Federal Independent Contractor Bill Introduced in Congress

Man signing law
Photo by Worawee Meepian/iStock/Getty Images Plus/Getty Images

While plenty of focus in recent weeks has been spent combating California Assembly Bill (AB) 5, which would drastically change the host travel agency business model in the state, there is some more big news regarding labor laws coming from Washington, D.C.

On July 26, just before Congress left for its August recess, Congresswoman Elise Stefanik (NY-21st) introduced the Modern Worker Empowerment Act (HR 4069), which would update the current patchwork system of multiple federal tests, providing clear and consistent rules in regard to determining who is an employee and who is an independent contractor.

According to a press release from Congresswoman Stefanik, independent work arrangements provide freelancers and small businesses the freedom and flexibility to provide specialized services on a per-job basis, while promoting economic growth through an efficient pairing of providers with consumers. However, expansion of the independent workforce is under threat due to outdated laws that increase the cost and complexity of doing business. Her solution is the Modern Worker Empowerment Act, which updates the Fair Labor Standards Act to clarify that the employee-employer relationship should be determined by the common law test, bringing consistency across federal government and creating a level playing field for individual entrepreneurs and small businesses.

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The American Society of Travel Advisors (ASTA) has sent a letter to Congresswoman Stefanik, as well as the bill’s co-sponsors, Reps. Bradley Bryne (AL-1st), Phil Roe (TN-1st) and Ron Wright (TX-6th), to show its support.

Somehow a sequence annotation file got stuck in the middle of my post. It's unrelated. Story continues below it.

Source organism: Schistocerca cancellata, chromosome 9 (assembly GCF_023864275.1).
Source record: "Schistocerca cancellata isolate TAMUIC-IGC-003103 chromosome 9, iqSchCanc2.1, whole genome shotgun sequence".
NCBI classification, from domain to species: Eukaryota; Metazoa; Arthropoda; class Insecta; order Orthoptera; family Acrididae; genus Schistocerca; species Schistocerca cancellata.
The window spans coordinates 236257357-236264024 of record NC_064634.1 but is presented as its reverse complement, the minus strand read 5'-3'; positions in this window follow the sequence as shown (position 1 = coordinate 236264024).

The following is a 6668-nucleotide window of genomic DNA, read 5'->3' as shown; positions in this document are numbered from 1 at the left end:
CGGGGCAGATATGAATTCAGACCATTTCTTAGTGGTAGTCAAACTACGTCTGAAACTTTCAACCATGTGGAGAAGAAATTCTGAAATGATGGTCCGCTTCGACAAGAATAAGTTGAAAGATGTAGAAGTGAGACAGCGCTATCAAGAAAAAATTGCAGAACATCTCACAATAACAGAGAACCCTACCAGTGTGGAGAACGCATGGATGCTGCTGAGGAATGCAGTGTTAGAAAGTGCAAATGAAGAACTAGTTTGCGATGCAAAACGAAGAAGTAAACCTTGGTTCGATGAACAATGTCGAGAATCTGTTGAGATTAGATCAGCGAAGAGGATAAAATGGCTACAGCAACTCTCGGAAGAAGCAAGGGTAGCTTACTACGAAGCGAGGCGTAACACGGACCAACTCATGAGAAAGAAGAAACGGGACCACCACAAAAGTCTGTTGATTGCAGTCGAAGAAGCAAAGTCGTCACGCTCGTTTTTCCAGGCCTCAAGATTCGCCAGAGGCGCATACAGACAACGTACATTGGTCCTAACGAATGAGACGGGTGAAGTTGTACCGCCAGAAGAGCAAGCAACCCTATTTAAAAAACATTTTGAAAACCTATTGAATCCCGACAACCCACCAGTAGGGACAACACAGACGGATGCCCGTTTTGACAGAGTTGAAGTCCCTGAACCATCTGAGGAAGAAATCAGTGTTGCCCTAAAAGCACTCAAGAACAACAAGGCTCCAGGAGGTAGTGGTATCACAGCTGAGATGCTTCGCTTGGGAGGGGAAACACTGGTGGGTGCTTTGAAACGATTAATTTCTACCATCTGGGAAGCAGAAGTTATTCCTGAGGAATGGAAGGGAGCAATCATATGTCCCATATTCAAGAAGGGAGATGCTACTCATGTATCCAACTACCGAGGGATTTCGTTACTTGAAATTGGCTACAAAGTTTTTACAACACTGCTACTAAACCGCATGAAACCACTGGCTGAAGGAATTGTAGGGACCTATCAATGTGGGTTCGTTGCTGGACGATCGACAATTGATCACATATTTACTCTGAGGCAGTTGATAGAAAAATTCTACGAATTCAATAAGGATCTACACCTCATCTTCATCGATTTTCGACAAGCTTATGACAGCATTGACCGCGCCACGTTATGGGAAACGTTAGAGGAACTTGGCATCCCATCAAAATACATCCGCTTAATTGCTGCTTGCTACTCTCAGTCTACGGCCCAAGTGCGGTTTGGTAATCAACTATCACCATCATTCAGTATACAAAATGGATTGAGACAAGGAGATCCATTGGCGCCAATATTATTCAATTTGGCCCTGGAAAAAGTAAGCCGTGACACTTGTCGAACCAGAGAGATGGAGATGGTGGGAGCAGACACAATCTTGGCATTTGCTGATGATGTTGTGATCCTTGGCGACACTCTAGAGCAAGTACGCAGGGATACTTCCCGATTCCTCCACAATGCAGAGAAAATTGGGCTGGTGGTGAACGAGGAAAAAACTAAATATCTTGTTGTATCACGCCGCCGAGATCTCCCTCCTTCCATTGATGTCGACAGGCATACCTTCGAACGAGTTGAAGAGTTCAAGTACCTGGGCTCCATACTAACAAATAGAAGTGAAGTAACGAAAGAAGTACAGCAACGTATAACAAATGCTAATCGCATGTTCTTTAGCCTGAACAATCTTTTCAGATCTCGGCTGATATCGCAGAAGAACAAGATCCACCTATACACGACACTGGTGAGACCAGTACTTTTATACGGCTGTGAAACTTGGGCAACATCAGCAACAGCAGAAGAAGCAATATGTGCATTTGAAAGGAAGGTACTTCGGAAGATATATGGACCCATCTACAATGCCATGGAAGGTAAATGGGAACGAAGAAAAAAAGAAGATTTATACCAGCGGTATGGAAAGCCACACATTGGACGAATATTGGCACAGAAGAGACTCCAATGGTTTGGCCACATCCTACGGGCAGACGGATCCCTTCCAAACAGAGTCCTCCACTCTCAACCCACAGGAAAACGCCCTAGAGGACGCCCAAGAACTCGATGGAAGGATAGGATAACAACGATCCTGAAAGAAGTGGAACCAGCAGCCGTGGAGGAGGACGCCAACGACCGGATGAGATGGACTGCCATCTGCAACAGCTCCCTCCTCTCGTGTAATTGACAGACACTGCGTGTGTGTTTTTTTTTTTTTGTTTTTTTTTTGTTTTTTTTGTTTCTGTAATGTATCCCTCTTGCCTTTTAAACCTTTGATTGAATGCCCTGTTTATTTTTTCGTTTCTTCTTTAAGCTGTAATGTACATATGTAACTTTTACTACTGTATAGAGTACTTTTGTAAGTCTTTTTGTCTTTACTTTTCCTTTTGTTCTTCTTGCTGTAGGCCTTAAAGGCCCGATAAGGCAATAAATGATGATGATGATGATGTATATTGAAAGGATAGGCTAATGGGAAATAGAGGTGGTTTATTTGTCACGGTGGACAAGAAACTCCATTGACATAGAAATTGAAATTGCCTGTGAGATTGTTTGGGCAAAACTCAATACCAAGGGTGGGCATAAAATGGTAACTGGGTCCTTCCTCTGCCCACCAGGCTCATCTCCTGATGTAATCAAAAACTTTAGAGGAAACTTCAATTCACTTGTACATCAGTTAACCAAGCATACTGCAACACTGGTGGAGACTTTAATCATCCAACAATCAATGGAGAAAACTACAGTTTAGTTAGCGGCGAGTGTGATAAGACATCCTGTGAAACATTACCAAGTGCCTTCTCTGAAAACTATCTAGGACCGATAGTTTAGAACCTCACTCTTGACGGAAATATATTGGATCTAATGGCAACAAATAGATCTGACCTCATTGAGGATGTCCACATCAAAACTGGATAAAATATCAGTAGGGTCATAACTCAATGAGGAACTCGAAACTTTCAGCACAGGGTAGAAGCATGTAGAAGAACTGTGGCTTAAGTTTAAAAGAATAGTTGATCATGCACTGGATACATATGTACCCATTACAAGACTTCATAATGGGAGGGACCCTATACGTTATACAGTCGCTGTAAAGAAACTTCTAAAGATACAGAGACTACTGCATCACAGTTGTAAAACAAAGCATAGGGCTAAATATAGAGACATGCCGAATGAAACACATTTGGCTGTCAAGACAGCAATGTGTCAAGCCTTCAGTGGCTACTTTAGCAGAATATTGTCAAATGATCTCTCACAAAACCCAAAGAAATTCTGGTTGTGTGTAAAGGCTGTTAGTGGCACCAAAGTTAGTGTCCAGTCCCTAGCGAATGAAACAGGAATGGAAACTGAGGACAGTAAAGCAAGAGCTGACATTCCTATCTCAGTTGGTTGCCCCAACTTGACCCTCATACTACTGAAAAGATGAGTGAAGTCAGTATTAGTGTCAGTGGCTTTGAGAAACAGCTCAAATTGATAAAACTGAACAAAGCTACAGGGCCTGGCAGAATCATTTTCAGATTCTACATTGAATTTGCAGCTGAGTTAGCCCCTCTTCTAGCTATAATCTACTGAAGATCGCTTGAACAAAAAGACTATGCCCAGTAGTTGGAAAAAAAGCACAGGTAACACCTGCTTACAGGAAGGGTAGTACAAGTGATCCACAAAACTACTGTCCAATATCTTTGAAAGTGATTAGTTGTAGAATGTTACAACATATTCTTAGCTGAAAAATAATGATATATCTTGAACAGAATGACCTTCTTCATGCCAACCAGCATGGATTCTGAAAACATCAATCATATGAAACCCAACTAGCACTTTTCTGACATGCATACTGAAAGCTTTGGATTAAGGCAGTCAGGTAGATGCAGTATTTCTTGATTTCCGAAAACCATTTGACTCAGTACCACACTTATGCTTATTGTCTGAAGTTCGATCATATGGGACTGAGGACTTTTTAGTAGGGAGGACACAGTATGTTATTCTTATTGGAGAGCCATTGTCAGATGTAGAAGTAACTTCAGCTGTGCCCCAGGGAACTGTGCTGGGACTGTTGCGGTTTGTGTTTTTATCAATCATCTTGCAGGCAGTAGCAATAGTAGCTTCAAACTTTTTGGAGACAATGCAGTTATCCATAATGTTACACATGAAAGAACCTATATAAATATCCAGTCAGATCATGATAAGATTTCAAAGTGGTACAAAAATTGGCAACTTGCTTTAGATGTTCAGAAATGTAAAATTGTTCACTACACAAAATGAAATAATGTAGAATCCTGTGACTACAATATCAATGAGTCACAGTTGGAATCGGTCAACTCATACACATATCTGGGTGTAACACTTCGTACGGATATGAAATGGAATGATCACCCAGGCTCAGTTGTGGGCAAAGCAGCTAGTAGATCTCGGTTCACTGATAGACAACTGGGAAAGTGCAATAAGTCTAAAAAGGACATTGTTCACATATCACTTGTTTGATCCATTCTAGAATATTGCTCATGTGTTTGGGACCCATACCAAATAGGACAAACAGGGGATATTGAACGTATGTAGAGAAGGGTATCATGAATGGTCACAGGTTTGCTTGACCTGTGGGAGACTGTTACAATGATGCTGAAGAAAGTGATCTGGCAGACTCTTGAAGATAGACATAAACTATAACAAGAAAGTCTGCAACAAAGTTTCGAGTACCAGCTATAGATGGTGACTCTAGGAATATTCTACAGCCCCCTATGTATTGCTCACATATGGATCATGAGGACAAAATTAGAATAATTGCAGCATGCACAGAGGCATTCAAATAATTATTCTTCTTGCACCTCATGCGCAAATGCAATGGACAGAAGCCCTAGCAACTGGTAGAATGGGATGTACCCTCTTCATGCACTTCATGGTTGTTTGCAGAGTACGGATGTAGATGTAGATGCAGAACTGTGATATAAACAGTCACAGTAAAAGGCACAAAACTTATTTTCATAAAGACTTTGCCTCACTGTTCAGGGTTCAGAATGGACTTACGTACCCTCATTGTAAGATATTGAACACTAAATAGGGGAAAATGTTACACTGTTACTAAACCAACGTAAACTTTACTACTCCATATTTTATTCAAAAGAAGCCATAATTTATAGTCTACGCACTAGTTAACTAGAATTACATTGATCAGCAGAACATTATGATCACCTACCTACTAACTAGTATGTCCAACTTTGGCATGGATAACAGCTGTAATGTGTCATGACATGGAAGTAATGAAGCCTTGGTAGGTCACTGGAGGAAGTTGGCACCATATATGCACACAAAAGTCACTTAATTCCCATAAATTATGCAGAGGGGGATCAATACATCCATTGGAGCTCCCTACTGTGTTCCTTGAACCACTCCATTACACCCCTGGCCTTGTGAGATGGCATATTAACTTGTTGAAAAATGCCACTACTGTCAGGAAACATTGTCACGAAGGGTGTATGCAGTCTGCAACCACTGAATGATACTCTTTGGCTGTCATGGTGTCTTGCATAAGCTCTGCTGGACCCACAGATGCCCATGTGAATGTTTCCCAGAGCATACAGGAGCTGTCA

“Like many other industries, travel agencies rely heavily on the services of independent contractors (ICs), an arrangement that our members tell us provides substantial benefits for both workers and businesses in situations where a traditional employment relationship is impractical or uneconomical,” Eben Peck, ASTA’s EVP, advocacy, wrote. “Both parties benefit from the flexibility in business operations and opportunities for entrepreneurialism that IC arrangements provide.”

He goes on to say, “However, ICs and their clients currently face substantial uncertainty over whether their business relationship will be respected for purposes of federal statutes, due to the variety of statutory definitions for the term ‘employee.’”

Peck added that advisors are responsible for the sale of the majority of air travel in the U.S. (selling $86 billion worth of tickets on 155 million transactions in 2018) and that the use of ICs in the industry is growing. According to the latest ASTA member survey, 75 percent of agencies reported using at least one IC and these agencies average 12 ICs to 13 full-time employees. (In 2006, the average agency used just four ICs.)

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